Yale University Medical School Research Papers

2017 Prize: Joanna Radin, “Rescaling Colonial Life From the Indigenous to the Alien: The Late 20th Century Search for Human Biological Futures”

“Rescaling Colonial Life From the Indigenous to the Alien: The Late 20th Century Search for Human Biological Futures,“ follows the reach of colonial practices of natural history through genomics and into outer space. The article centers around biochemist and medical anthropologist Baruch Blumberg, who began his career collecting samples from colonial subjects in Surinam and ended it as head of the NASA program in Astrobiology. Joanna Radin’s history traces entwinements of colonial natural history, space exploration, and inductive methods in postwar biological science.

In the paper, Radin explores how frozen colonial pasts operate in the service of biological futures. Radin’s research refigures sample collection, induction and cryogenic suspension as modes of colonial science. Following histories of frozen blood samples collected from indigenous populations in the postwar period, Radin reveals a cryopolitics of “not letting die,” in the service of some future biological development. Radin’s impressive body of work offers unique contributions to the study of Cold War, postcolonial technoscience, genomics, big data, climate history, extinction, science fiction and speculative futures.

Radin deftly weaves a story of postwar scientific method with an account of postcolonial extraction. She shows how a colonial imaginary of frontier exploration and a scientific imaginary of induction, unite in a calling to “discover the unexpected.” Radin depicts Blumberg as a collector of samples, in the mode of a colonial natural historian, for whom the Pacific – and later the world, perhaps the solar system – figured as a living laboratory. Blumberg won the Nobel Prize for his work on Hepatitis B, derived from blood samples of indigenous peoples of the Pacific. As a NASA administrator, Blumberg harnessed a language of “new frontiers” – exploring where no one had yet gone – and language of basic science – seeking the unknown and following curiosity. He imagined a scientific exploration, the extraction and classification of new material, as capital to be realized in some biological future.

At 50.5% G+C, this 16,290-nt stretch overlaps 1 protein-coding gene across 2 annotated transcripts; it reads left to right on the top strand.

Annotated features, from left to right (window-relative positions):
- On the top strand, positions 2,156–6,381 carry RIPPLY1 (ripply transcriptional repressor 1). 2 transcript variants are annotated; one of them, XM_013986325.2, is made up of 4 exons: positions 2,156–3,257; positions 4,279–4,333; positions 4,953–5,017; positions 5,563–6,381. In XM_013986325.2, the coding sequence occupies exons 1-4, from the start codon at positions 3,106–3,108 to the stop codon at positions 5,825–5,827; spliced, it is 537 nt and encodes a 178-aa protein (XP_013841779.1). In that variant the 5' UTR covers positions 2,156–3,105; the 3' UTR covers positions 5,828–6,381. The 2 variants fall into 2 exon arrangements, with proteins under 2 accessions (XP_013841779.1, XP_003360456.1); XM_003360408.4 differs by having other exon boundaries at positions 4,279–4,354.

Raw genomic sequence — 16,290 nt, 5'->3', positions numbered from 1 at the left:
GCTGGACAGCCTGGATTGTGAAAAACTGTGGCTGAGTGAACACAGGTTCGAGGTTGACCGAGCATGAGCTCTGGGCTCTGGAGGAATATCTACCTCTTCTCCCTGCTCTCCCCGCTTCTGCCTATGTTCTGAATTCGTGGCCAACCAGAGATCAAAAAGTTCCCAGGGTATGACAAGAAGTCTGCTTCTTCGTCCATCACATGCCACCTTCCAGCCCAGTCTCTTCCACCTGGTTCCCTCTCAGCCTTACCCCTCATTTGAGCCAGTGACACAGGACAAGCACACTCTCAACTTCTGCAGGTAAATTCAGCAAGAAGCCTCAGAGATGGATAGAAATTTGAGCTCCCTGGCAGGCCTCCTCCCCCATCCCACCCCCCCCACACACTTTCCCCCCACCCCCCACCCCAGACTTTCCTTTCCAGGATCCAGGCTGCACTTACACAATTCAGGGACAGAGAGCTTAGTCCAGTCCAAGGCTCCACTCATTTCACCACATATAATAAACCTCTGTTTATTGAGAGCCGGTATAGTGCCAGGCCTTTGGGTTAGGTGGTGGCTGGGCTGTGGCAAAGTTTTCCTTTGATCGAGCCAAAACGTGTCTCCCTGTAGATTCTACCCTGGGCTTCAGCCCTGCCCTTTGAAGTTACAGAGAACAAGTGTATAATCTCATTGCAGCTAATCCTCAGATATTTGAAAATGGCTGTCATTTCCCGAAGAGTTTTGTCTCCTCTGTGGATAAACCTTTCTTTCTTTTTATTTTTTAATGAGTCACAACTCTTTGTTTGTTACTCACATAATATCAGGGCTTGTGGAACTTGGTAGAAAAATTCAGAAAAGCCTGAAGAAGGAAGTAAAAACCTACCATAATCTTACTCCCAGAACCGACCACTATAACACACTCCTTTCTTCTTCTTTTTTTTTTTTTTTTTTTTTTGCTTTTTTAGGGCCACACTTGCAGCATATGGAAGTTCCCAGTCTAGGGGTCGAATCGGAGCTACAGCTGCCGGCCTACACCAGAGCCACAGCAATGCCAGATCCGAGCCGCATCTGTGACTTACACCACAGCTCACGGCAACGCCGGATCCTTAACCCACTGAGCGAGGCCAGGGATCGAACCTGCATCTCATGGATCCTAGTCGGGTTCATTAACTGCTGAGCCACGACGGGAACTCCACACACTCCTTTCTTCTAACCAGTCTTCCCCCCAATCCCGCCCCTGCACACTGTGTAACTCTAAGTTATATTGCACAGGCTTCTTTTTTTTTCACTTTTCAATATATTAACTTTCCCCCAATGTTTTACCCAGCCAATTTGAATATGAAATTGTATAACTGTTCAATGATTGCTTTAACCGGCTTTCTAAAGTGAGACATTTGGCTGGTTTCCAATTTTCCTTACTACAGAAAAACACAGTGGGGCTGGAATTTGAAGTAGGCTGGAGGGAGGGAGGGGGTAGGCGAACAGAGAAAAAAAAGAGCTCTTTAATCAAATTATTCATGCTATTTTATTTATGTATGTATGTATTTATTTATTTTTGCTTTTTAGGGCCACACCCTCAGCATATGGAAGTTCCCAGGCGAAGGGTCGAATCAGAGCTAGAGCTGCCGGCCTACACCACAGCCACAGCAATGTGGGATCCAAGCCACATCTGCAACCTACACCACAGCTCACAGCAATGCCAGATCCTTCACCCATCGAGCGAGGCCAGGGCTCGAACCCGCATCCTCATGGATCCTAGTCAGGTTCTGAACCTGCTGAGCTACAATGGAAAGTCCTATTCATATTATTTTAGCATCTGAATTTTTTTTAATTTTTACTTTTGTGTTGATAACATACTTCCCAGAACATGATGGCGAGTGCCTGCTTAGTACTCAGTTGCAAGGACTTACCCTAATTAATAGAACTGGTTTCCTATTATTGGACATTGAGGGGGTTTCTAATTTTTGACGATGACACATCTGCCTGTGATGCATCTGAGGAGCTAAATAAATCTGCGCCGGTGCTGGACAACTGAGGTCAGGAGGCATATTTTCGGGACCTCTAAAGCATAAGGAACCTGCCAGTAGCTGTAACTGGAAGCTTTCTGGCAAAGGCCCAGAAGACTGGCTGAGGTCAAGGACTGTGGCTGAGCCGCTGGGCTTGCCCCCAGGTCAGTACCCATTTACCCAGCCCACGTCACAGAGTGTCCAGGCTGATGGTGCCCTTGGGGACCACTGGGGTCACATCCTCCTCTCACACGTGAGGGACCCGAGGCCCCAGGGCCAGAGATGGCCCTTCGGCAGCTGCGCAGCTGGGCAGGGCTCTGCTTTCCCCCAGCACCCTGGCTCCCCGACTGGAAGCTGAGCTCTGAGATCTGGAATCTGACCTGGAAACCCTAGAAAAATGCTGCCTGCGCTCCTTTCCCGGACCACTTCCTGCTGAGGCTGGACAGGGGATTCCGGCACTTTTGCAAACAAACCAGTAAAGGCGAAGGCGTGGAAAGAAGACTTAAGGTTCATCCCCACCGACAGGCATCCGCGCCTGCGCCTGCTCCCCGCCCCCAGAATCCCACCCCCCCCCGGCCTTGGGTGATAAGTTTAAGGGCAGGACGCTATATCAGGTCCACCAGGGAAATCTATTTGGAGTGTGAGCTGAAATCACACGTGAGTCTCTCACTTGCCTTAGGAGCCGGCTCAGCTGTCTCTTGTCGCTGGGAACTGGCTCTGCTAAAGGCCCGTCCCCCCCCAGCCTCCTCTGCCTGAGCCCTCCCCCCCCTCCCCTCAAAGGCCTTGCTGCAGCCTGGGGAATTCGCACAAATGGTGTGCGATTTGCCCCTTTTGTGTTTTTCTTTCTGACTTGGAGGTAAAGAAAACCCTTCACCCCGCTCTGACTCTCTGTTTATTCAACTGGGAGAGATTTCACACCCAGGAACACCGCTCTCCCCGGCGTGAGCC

Radin elsewhere theorizes the temporalities involved in cryogenics, the freezing of biological matter. In this article, she explores a spatial scaling, from terrestrial colonial outposts to distant planets, from “indigenous human to the alien in biological science.” In keeping with her sensitivity to space and refoldings of the colonial past, Radin ends with a call, via Ursula Le Guin, to stop, turn one’s gaze from a frontier future and look down at one’s own roots.

2017 Burnham Prize Committee: Dana Simmons (chair) and Katja Guenther

Forum for History of Human Science

Read the latest Yale Medicine book review of Professor Joanna Radin's new book: Life on Ice: A History of New Uses for Cold Blood


Students may elect to write their M.D. thesis in the history of medicine. The thesis, like all Yale M.D. theses, is to be based on original research on an aspect of the history of medicine or public health, including attitudes and institutions of the medical profession, medical ethics and policies, the conceptual foundation of the biomedical sciences, the management of health and disease in their cultural and social contexts, or the life of a selected historical actor.

Students are expected to undertake their research in light of extant historical scholarship, which will therefore involve the preparation of a bibliography and the discussion of the readings at prearranged meetings with the thesis advisor. On the basis of this collaborative activity, the student will define the historical questions the thesis will address and develop with his or her advisor an appropriate research strategy.

Research will focus largely on primary works, typically published texts or unpublished manuscript documents, clinical patient records, letters, diaries, and other archival materials. For some theses, students may use films, television, or other visual materials, as well as museum objects and other artifacts or oral interviews.

The model thesis presented to the Section of the History of Medicine should be, with appropriate revisions, suitable for submission for publication in a medical history journal (for example, the Bulletin of the History of Medicine, the Journal of the History of Medicine and Allied Sciences, Medical History, Isis, Social History of Medicine), or to any general or specialty medical journal (such as Perspectives in Biology and Medicine, the Archives of Internal Medicine, and Academic Medicine).

Students who wish to explore the possibility of pursuing an M.D. thesis in the Section of the History of Medicine should meet with the Director of Medical Studies for History of Medicine or with any member of the Section of the History of Medicine. The DMS will also provide more specific instructions for preparing the M.D. thesis in History of Medicine, including some of the ways that such historical work differs from scientific papers in the basic and clinical sciences. Funding to support research is available from the Office of Student Research (see the Yale M.D. Thesis Requirement, for more general information) .

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